Phipps said credit card delinquency rates are also on the rise, especially among millennials and those repaying college debt.

Elizabeth Phipps

“Those ages 18-29 are dealing with higher rents and other costs, as well as making debt payments,” she said. “I think we haven’t seen the full effect yet of unpausing student loan payments. That may add more financial stress to the consumer sector in 2024.”

Though consumer spending is higher, Vandenberg said commercial construction spending is down, as many businesses decide not to invest in new buildings.

“It’s hard to get employers to invest in new construction when more people want to work from home,” he said. “The same goes for retailers, as consumers still want to shop online and enjoy that convenience.”

Glaser said savings rates — which were at their highest in 2020 due to the COVID-related federal stimulus checks — are now about 3.7%, which is lower than the long-term average of 8.49%, showing fewer people have money on hand for emergencies.

The savings rate, he said, is the ratio of personal savings to disposable personal income.

Overall, Glaser said the job market remains strong, but when you take a closer look, there are a few areas of concern.

For example, he said, the overall unemployment rate is about 3.7%, but for people without a high school degree, their unemployment rate is 6%.

Glaser said fewer people are quitting a job without another one lined up.

“Some groups are feeling the softness in the job market more than others,” he said. “Going into 2024, the number of job openings is down slightly. There are still more job openings than the number of total people unemployed, but the gap is narrowing.”

Location, Glaser said, also matters.

Though Wisconsin and the Midwest are below the national unemployment average, he said Nevada, California, Illinois and other states are above the average.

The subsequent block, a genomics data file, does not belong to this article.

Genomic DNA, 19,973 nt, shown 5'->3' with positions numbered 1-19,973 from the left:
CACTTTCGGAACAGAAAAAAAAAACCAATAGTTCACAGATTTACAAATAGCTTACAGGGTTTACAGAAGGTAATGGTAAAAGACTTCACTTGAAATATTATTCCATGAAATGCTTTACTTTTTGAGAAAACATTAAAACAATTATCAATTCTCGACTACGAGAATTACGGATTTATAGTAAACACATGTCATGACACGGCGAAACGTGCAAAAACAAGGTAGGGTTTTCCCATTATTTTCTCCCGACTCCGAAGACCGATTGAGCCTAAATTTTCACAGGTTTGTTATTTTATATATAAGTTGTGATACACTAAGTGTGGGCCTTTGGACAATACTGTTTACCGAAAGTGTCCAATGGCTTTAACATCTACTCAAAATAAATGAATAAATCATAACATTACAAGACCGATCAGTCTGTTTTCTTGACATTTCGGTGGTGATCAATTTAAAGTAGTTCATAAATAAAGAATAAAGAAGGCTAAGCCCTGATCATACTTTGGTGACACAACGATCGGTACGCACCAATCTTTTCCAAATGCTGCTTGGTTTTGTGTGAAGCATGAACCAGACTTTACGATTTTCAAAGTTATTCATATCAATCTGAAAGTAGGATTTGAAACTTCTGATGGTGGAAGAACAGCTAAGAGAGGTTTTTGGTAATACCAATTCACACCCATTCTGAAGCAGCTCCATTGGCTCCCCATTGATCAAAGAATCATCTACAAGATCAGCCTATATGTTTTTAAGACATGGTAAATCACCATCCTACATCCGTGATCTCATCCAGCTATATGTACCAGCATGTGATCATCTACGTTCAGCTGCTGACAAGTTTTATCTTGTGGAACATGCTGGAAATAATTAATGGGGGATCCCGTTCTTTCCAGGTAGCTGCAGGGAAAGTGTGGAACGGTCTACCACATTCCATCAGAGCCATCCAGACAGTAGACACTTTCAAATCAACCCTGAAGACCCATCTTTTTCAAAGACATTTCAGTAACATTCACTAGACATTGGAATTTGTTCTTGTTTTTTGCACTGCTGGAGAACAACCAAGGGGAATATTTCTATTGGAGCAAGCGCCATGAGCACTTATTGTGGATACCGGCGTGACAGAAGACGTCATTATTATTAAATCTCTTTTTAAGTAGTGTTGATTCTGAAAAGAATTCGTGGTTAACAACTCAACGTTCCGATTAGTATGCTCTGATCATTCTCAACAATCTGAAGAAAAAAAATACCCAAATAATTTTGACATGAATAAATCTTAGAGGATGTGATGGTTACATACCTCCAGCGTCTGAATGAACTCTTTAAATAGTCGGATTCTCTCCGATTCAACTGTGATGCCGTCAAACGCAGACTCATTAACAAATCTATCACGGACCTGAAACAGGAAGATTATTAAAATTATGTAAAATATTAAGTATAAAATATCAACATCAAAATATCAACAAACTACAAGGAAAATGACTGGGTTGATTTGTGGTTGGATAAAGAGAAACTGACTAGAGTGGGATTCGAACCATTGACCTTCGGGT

As for areas seeing job growth, Glaser said private health care and education along with leisure and hospitality lead the way.
Information technology and transportation/warehouse jobs, he said, are on the decline.

“Wage growth is flattening a bit heading into 2024, but wage increases are keeping pace with inflation,” he said.

Student Research Fellow Sarah Scanlon said housing is another key economic sector economists are keeping a close eye on.

Sarah Scanlon

Housing activity, she said, stalled in 2023 with many activity measures, such as sales, hitting a decade-low.

Heading into 2024, Scanlon said Fed activity may “grease the wheels” and lead to more growth.

“After several years of rising home prices, they look to be coming down a bit as the number of overall housing starts is slowly increasing,” she said. “Mortgage rates remain high, but overall, consumers are more confident about the market, so I think we can expect more sales.”

The State of the Economy is presented annually by the Center for Business, Economics & Analytics of the Donald J. Schneider School of Business & Economics at SNC.

For more information, visit

share arrow printer bookmark flag

Trending View All Trending